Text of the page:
Friday, April 6, 2007

What Does it Mean?

In posts to come, I want to share the case for the historicity of the bodily resurrection of Jesus--the facts that lead many to conclude that the event celebrated this week is the most well-attested occurrence in ancient history. When I do that, I'll do so without assuming that the Bible is the inerrant word of God.

But first, I want to share some of the ramifications of Jesus' resurrection, some of the things proven or implied by it. For this, I will refer to Scripture itself. That is, I will examine what Jesus' first followers (Paul, John, Peter, and such) believed to be the practical implications of the fact that Jesus came alive after being dead for part of three days. (I am indebted to my friend and colleague Tom Gender for compiling this list and the associated Scriptures.)

As I alluded to in yesterday's post, the resurrection proves the power of God. Paul writes to the early church at Ephesus, I pray that you will know "the immeasurable greatness of his power toward us who believe, according to the working of his great might that he worked in Christ when he raised him from the dead..." (1:19-20).

Second, as seen in Romans 1:4, Jesus "was declared to be the Son of God... by his resurrection from the dead." This is reaffirmed in Peter's sermon recorded in Acts 2:22-24. By raising Jesus from the dead, God confirmed that Jesus was his Son and affirmed (put his stamp of approval on) Jesus' teachings. These teachings include Jesus' claim to be the only way to the Father, to be redeemed, to experience eternal life.

According to Roman 6:9, the resurrection proves that Jesus lives eternally: "We know that Christ being raised from the dead will never die again; death no longer has dominion over him."

Likewise, Jesus' resurrection proves that his followers will also be raised. "God raised the Lord and will also raise us up by his power" (I Cor. 6:14). "But our citizenship is in heaven, and from it we await a Savior, the Lord Jesus Christ, who will transform our lowly body to be like his glorious body..." (Phil. 3:20-21). "So it is with the resurrection of the dead. What is sown is perishable; what is raised is imperishable. It is sown in dishonor; it is raised in glory" (I Cor. 15:42-43).

Fifth, Christ's resurrection proved the reality of the incoming kingdom of God (which was Jesus' central message). According to Revelation 11:15, "The kingdom of the world has become the kingdom of our Lord and of his Christ, and he shall reign forever and ever." (Cue the choir.) Following his resurrection, Jesus is granted "all authority on heaven and earth" (Mt. 28:18) thus fulfilling the role reserved for the Messiah (see Psalms 2, 72, and 89). According to Colossians 1:24,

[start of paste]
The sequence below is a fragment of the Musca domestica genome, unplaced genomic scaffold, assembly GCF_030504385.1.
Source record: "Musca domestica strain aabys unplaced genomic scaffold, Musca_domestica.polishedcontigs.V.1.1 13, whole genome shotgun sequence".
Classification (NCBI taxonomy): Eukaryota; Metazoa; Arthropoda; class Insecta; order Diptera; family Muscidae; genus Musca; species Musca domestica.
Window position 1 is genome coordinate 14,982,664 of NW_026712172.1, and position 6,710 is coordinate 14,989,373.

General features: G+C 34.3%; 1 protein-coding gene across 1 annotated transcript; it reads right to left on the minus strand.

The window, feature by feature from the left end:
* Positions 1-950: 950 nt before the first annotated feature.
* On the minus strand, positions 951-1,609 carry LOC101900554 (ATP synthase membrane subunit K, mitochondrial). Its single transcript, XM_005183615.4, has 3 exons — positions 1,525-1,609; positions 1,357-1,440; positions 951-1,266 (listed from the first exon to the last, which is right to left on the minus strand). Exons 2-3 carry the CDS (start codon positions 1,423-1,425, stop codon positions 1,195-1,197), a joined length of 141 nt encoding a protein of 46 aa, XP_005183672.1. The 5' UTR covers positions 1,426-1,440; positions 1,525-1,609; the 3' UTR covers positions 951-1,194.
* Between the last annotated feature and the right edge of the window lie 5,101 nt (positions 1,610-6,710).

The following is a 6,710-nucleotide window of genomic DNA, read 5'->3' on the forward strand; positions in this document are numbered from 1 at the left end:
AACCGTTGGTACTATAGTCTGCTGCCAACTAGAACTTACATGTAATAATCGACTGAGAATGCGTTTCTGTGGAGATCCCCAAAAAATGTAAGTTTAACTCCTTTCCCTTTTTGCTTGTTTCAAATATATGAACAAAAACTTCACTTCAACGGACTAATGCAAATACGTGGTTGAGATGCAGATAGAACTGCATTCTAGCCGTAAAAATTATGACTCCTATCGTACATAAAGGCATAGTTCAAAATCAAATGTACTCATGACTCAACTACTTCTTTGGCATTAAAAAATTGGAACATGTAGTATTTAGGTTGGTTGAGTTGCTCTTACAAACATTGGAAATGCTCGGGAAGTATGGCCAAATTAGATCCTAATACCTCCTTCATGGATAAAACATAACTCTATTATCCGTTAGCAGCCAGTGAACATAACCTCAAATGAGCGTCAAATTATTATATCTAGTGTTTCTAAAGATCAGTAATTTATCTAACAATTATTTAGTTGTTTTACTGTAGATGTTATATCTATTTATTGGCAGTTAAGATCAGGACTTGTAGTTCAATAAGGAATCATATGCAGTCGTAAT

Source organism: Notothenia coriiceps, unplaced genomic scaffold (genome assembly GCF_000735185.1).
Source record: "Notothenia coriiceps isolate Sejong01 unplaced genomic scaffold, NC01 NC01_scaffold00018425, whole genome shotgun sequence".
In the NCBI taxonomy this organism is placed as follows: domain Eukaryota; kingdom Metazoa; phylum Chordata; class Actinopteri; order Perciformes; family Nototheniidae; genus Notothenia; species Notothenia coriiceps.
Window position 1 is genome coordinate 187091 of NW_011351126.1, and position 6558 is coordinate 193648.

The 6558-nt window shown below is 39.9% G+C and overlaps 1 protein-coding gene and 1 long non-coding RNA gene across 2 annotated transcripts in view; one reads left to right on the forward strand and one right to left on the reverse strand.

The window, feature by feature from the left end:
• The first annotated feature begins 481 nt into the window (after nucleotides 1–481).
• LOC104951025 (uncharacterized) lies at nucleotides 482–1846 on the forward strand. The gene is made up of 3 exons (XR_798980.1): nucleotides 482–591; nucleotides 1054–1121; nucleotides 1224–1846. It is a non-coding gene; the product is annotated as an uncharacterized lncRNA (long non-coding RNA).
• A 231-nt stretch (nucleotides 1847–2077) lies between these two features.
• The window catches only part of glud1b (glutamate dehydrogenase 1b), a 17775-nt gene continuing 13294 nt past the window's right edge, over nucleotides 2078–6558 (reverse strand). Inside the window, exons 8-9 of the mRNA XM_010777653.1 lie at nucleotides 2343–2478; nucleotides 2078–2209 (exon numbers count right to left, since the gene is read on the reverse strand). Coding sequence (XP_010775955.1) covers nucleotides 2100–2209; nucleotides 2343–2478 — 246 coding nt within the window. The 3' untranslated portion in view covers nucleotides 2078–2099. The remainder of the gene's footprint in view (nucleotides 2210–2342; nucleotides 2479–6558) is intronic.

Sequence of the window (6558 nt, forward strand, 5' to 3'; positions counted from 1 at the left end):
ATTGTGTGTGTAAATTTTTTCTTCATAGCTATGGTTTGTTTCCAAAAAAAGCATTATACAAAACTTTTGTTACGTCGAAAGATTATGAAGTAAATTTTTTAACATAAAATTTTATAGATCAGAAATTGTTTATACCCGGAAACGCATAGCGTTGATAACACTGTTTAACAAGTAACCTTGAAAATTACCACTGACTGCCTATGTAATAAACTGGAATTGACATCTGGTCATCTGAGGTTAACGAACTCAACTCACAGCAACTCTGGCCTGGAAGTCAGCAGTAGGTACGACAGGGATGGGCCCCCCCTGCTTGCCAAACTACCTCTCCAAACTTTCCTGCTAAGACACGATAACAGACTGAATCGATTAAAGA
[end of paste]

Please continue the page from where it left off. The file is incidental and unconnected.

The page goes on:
For by him all things were created, in heaven and on earth, visible and invisible... all things were created through him and for him. And he is before all things, and in him all things hold together. And he is the head of the body, the church. He is the beginning, the firstborn from the dead, that in everything he might be preeminent.
Sixth, Scripture clearly sets forth that the resurrection means that Jesus will judge the world. As the apostle Paul said to the men of Athens (Acts 17: 31), "He has fixed a day on which he will judge the world in righteousness by a man whom he has appointed; and of this he has given assurance to all by raising him from the dead." In Acts 10:39-42, Peter shares the same understanding, "God raised him on the third day... and commanded us to preach to the people and to testify that he is the one appointed by God to be judge of the living and the dead."

Importantly, it is the resurrection of Jesus upon which our redemption and forgiveness hinge. "If Christ has not been raised, your faith is futile and you are still in your sins" (I Cor. 15:17). "He was delivered over to death for our sins and was raised to life for our justification" (Rom. 4:25).

But resurrection ensures not only forgiveness but new life for Christ's followers. "Just as Christ was raised from the dead by the glory of the Father, we too might walk in newness of life. If we have been united with him in a death like his, we shall certainly be united with him in a resurrection like his" (Rom. 6:4-5). As Peter has it (in I Pet. 1:3), "Blessed be the God and Father of our Lord Jesus Christ! According to his great mercy, he has caused us to be born again to a living hope through the resurrection of Jesus Christ from the dead."

Moreover (a ninth implication in this quick review of what the resurrection of Jesus means), the creation itself will be restored eventually as a result of the death and resurrection of Christ. This is the teaching of Romans 8:19-21 (see also Isa. 65:1, 66:2, 2 Pet. 3:13, and Rev. 21:1).

So, the resurrection is kinda a big deal, huh? Seems like there's a lot riding on it. If you're like me, you can sometimes gloss over those words about resurrection as you're reading through the New Testament (especially in Paul's letters, where he sometimes strings phrases together in such a way that you can miss the argument). I'd like to challenge you (and myself) this year to focus and meditate on the many practical ramifications that flow directly out of the fact that the Creator of the universe raised Jesus of Nazareth (and him alone) from the dead some two thousand years ago.

1 comment:

Anonymous said...

I hadn't thought of it, but I agree with you. We (I) tend to gloss over the word and concept of resurrection. Thank you for the good reminder to reflect..